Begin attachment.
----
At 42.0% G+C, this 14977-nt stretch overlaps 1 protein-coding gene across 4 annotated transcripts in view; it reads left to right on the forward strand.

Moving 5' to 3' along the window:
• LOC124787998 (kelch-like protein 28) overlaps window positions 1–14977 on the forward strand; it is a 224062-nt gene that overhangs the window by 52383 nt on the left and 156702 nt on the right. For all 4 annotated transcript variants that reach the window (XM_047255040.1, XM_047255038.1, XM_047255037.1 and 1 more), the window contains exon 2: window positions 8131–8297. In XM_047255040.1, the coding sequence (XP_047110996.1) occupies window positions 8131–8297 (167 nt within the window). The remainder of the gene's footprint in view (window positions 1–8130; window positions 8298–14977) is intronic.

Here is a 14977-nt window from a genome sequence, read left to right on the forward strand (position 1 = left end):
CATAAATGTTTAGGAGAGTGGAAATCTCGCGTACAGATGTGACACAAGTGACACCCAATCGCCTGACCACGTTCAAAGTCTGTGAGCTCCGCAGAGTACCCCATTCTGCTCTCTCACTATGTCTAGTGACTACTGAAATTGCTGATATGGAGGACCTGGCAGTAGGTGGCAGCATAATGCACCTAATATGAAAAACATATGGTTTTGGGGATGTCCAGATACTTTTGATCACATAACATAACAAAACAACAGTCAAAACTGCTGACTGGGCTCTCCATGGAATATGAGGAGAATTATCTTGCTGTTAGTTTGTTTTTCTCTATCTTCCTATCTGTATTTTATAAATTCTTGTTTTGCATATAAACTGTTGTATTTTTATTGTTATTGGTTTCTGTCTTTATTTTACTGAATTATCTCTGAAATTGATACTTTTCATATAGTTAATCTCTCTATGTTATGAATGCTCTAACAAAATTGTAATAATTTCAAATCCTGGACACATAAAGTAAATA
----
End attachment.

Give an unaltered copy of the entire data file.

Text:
At 42.0% G+C, this 14977-nt stretch overlaps 1 protein-coding gene across 4 annotated transcripts in view; it reads left to right on the forward strand.

Moving 5' to 3' along the window:
• LOC124787998 (kelch-like protein 28) overlaps window positions 1–14977 on the forward strand; it is a 224062-nt gene that overhangs the window by 52383 nt on the left and 156702 nt on the right. For all 4 annotated transcript variants that reach the window (XM_047255040.1, XM_047255038.1, XM_047255037.1 and 1 more), the window contains exon 2: window positions 8131–8297. In XM_047255040.1, the coding sequence (XP_047110996.1) occupies window positions 8131–8297 (167 nt within the window). The remainder of the gene's footprint in view (window positions 1–8130; window positions 8298–14977) is intronic.

Here is a 14977-nt window from a genome sequence, read left to right on the forward strand (position 1 = left end):
CATAAATGTTTAGGAGAGTGGAAATCTCGCGTACAGATGTGACACAAGTGACACCCAATCGCCTGACCACGTTCAAAGTCTGTGAGCTCCGCAGAGTACCCCATTCTGCTCTCTCACTATGTCTAGTGACTACTGAAATTGCTGATATGGAGGACCTGGCAGTAGGTGGCAGCATAATGCACCTAATATGAAAAACATATGGTTTTGGGGATGTCCAGATACTTTTGATCACATAACATAACAAAACAACAGTCAAAACTGCTGACTGGGCTCTCCATGGAATATGAGGAGAATTATCTTGCTGTTAGTTTGTTTTTCTCTATCTTCCTATCTGTATTTTATAAATTCTTGTTTTGCATATAAACTGTTGTATTTTTATTGTTATTGGTTTCTGTCTTTATTTTACTGAATTATCTCTGAAATTGATACTTTTCATATAGTTAATCTCTCTATGTTATGAATGCTCTAACAAAATTGTAATAATTTCAAATCCTGGACACATAAAGTAAATA